magazine of the Biological Sciences Society
National University of Singapore
|The Mudskipper, Jan 96|
Sleeping Dogs Lie
N. Sivasothi, Zoology Postgraduate
Illustrations by Kelvin Lim (ZRC)
Whenever live animals are displayed during a practical session, demonstrators usually have to keep an eye on the exhibit to ensure that students do not poke the animal, or knock tanks in an effort to provoke some sort of response. The desire to observe an animal actively go about its business is understandable, for a sessile animal is probably a boring sight to most. So is the desire to touch these animals. Personal contact with an animal will heighten your appreciation of it, and many zoos and aquaria allow some contact with the more amenable members of their collections. This is true even with invertebrates; I began to appreciate various aspects of our invertebrate fauna only after they were brought back to the lab and maintained. This is why some other demos and myself have tried to bring along live examples to class. However, the extent to which impatience may drive a person may be unreasonable.
One year, an inattentive demonstrator during the invertebrate course, discovered that the sea anemone at his bench had been poked to death! There are also incidents of students inflating anemones with air to bursting point and continuously spinning sea cucumbers in circles.
Nothing is learnt from such meddling, and the guilty ones usually leave the session barely enlightened about their biology. However, my observations over the years suggest that these mindless individuals are a minority, although the effect of their behaviour is disproportionately high. The other demos I talked to agreed.
The problem is of course not restricted to undergraduates. At least in campus, the deviant minority may be policed by their teachers and fellow students. Aquariums and zoos are businesses, and are presumably reluctant to enforce rules or admonish the public who are their customers. Publicity over such matters is probably regarded as something to be avoided. At the zoo, there is the practical difficulty of monitoring each and every enclosure. Members of our public are also unlikely to admonish a stranger engaged in mischievous activity.
It is common to see people knocking on tanks of public aquaria to evoke response from the fish inside.
At the Underwater World, 'touch pools' are provided to facilitate interaction with some animals which many have little chance of encountering elsewhere. Unfortunately, some (tourists and locals alike) have used the opportunity to kill a pufferfish by hurling it against a wall, throw a starfish like a frisbee, and swing a catshark by its tail out of water, amongst other things.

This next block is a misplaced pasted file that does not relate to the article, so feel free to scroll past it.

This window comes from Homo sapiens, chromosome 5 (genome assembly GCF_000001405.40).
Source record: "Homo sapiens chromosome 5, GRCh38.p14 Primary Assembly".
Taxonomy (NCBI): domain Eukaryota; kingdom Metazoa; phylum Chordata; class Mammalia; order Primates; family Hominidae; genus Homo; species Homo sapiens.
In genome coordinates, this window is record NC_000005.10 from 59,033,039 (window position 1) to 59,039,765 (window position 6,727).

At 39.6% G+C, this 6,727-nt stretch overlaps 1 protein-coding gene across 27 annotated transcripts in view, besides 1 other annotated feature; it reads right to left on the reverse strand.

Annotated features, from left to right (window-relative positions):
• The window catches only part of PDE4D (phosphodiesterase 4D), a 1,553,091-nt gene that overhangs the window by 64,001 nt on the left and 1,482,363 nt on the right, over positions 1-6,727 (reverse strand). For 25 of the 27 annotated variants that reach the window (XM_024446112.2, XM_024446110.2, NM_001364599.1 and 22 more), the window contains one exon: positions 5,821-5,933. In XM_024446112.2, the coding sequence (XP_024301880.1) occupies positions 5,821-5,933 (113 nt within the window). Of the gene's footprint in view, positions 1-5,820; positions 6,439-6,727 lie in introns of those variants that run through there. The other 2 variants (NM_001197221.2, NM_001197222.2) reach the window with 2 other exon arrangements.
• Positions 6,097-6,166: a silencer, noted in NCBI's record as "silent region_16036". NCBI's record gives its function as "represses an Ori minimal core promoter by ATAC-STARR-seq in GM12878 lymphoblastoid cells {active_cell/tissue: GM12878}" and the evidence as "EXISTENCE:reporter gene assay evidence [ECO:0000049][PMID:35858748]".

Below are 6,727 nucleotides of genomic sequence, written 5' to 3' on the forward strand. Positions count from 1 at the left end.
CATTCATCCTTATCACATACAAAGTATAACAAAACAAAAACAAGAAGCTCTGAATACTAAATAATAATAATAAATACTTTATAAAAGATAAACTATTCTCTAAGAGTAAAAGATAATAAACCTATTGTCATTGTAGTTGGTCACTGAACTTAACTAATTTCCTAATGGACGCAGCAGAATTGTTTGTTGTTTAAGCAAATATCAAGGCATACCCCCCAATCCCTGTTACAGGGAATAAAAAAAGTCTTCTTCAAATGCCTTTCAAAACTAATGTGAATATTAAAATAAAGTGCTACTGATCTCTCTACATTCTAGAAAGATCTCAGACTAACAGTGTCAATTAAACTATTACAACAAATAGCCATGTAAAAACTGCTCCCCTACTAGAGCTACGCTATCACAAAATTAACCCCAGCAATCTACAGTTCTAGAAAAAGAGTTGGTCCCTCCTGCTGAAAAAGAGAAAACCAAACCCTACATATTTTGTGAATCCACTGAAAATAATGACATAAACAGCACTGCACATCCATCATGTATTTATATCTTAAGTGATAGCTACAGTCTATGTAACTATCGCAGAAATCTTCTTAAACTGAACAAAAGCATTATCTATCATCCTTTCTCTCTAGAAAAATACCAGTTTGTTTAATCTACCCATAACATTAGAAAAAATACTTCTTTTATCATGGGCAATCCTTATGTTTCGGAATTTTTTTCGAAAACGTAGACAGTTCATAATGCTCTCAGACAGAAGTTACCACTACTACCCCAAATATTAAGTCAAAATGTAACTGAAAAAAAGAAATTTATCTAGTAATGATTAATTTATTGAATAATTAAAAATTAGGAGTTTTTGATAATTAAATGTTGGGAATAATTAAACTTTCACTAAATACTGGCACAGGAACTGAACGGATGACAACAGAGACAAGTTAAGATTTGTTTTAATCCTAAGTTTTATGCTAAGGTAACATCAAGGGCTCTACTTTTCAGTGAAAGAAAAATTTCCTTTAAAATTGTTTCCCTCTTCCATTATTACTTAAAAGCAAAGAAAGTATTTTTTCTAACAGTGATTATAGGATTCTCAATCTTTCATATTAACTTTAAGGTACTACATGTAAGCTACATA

At the zoo, the obvious signs about not feeding the animals are ignored, for people throw food (at best) or stones, plastic wrappers and aluminium foil (at worst) into the enclosures. The wrong type of food has led to illnesses and non-food items have even led to death. The children's zoo has in the past, been a 'Little Zoo of Horrors' as some children bullied animals under the encouraging eyes of their parents. Elsewhere in the zoo, prodding animals for a reaction has not been the limit: a brick was dropped into the open mouth of a hippopotamus and more recently, the tail of one of the free-ranging tamarins was set alight and burnt.
In 1989, my VIth Zoology Congress group sat for hours observing the mandrills in an attempt to determine the dominance hierarchy in the group.
The previous dominant male, Ringo, had died in an attempt to get at something a visitor had thrown into the moat. Apparently, as he struggled in the water, the visitors simply watched the spectacle except for a single tourist who ran to alert the keepers. They arrived too late to fling in a float to save Ringo.
Presently, it is still possible to watch the mandrills forage near the electric wire in the moat. Quite understandably, my group took a dim view of the many individuals who arrived to shout and throw things particularly when these animals were snoozing during the midday heat.
After repeated incidents, we grew discontented and took to firmly advising them against such actions. Interestingly enough, I rarely encountered a recalcitrant individual; they were all clearly aware they were doing something wrong and desisted immediately. Those who did ignore the simple request stopped the moment I got up to approach them.
Many will profess that ultimately, education is the answer. The year 1996 marks the beginning of a national attempt to promote graciousness in Singapore and hopefully this will include encouraging the public to treat animals with some dignity, or perhaps, to behave with some dignity, for the preoccupied offender usually makes a spectacle of himself while trying to elicit a response from his victims. When the gorillas were in Singapore, they were reluctant to emerge and prance around their enclosures à la the KitKat pandas. This resulted in the most pathetic displays on the part of some visitors who hollered and threw sticks. At this present time, you may occasionally witness a hint of such displays at the walkways around the mandrill and chimpanzee enclosures.
However I am pessimistic about the effectiveness of education alone. The rest of us should become proactive. Instead of silent discontent, talk to offenders; they should realise they are incurring public disapproval. Better yet, register your complaint to the management of the aquarium or zoo. It will underscore the fact that the majority disapprove of such behaviour, and since the customer is always right, perhaps lead to a better state of affairs. With encouragement (or demands) from the public, managements of zoos and aquaria might be more inclined to enforce their own rules.
After all, when the old adage warned of letting the sleeping dog lie, it wasn't in aid of the dog - rather it warned that it would bite if disturbed.
© N Sivasothi, 2001